For a long stretch of years, heartache sat on my Germantown doorstep so often it threatened to leave a dent in the stone. Surgeries, family disputes, and a loved one’s mental illness all came knocking. Then, one night in 2002, a policewoman stood on the steps and told me that a massive heart attack had killed my husband—from whom I was separated—ending all hope of salvaging our marriage.

Heartache hit hard around the first Valentine’s Day of my widowhood, but I had lots of company, according to Elizabeth Lesser, 67, author of Broken Open, How Difficult Times Can Help Us Grow, and co-founder of New York’s Omega Institute, an education center offering workshops on holistic health and spirituality. “Many of us have bought into the myth of a perfect soulmate,” Lesser said. “It’s a fairy tale. It sets us up for disappointment.”

Valentine’s Day raises a lot of romantic fantasies a la Hallmark-inspired celebrations of love, along with bitter rejections of romance. But this year I want to take a new look at the holiday: a celebration, not just of love, but of heartache.

That’s an approach taken by Robert Carter, a social worker who co-directs the Men’s Center for Growth and Change in Philadelphia. While humans naturally recoil from hurt, Carter — who at age 14 suffered burns so severe that he remained hospitalized for almost five years — believes we should learn to view pain as a gift. “With my experience of tremendous physical pain for a long time, I realize that pain has a purpose,” said Carter, who also lectures at the University of Pennsylvania’s Graduate School of Education. “It’s like the red light in a car that tells you something’s wrong with the engine. It’s a warning. You’ve got to get cleaned off, which hurts, then the wound can heal.”

Instead, “often people try to convince themselves that they’re not hurting,” Carter said. “Say, a man insists, ‘My divorce was no big deal,’ but you can see he’s missing his wife.” Fessing up to rather than suppressing these feelings lets you not just recover, but mature: “Empathy and growth can come from heartache,” Carter said.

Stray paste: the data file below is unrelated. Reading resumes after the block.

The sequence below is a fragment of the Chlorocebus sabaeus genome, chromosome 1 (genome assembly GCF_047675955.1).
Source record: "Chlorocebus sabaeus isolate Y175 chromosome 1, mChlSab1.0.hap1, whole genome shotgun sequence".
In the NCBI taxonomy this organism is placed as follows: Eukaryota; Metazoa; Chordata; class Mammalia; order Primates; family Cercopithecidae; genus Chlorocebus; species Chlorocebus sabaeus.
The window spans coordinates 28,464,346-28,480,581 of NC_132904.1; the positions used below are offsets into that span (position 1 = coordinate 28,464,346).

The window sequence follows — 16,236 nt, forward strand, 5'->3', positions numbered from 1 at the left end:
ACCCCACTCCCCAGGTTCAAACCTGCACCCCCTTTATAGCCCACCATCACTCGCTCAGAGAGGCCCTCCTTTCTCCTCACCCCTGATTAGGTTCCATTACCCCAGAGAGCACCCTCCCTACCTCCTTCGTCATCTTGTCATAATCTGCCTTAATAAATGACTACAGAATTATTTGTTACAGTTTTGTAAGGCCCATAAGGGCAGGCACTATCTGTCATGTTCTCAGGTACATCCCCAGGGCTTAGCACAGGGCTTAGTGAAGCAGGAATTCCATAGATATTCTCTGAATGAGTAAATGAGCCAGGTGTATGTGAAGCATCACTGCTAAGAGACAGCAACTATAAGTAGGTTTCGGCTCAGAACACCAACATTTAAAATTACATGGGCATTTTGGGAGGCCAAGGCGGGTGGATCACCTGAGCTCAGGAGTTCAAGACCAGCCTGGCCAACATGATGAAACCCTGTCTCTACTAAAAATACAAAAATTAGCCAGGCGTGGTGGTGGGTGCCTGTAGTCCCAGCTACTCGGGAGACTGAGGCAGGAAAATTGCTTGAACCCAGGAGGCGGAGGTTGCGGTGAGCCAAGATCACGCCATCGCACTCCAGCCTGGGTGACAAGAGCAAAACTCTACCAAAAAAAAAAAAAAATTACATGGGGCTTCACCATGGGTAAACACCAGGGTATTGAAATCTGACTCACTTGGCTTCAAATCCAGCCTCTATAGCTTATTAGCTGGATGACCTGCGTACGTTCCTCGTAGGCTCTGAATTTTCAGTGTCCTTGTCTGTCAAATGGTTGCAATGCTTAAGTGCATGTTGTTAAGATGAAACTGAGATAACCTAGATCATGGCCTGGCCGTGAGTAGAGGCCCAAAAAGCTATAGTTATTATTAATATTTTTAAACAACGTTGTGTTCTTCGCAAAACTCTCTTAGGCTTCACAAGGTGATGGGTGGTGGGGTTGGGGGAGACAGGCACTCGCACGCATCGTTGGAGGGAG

Pain can also help build community, as I learned from now-retired prison social worker Victoria Greene. In 1995, her son Emir was shot in the back and killed at age 20 in a drug deal gone wrong. “I stayed in bed for a month,” Greene said. “At one point I was suicidal.” But then Greene joined a support group — “Whatever your issue, join a support group,” she said — that “met near the Medical Examiner’s Office, of all places.” She found that talking through her anger and grief with others helped her work through it.

Philadelphia writer Constance Garcia-Barrio.
Philadelphia writer Constance Garcia-Barrio.

To help other struggling people, she founded the Every Murder is Real (EMIR) Healing Center. The Germantown-based nonprofit just celebrated 20 years of helping family members of murder victims by offering distinct support groups for men, women, and children, along with other services. “It took time,” Green said, “but I turned my pain into power.”

My own heartache left me as shaky as a Jello-Woman on a trampoline. I wanted to fast-track myself through the ruins of my marriage. But as Carter, Greene, and others have noted, it doesn’t work that way.

To live through the pain—which I found especially tough around holidays—I had to act. I got counseling, joined a support group, started meditating, and attended healing services at the Germantown Jewish Centre, St. Luke’s Episcopal Church, and other houses of worship.

Of course, surviving heartache takes work. Other tips from therapists and social workers I spoke with: taking care of yourself through exercise, a good diet, careful entertainment consumption (e.g. maybe not watching that Lifetime movie about violent romantic betrayal), and getting out into nature. You can also call VITAS Healthcare, a hospice group with locations in Philly and Mount Laurel, which will host a Valentine’s Day helpline to connect individuals with bereavement specialists. And maybe the most surprising recommendation I got: You can take pride in the hurt.

“Grief is proof of how much you loved someone,” Lesser said. “Be proud that you cared so much.”

At this point in my life, I embrace mellowing and having gratitude for good moments I’ve found on the other side of grief. If your heart specifically aches around Valentine’s Day: Remember you have company. “The most helpful way I’ve found to get over the losses in life is to know I’m not alone,” Lesser says. “Heartache is part of the human adventure.”

Constance Garcia-Barrio is a Philadelphia freelance writer. cgarcia-barrio@wcupa.edu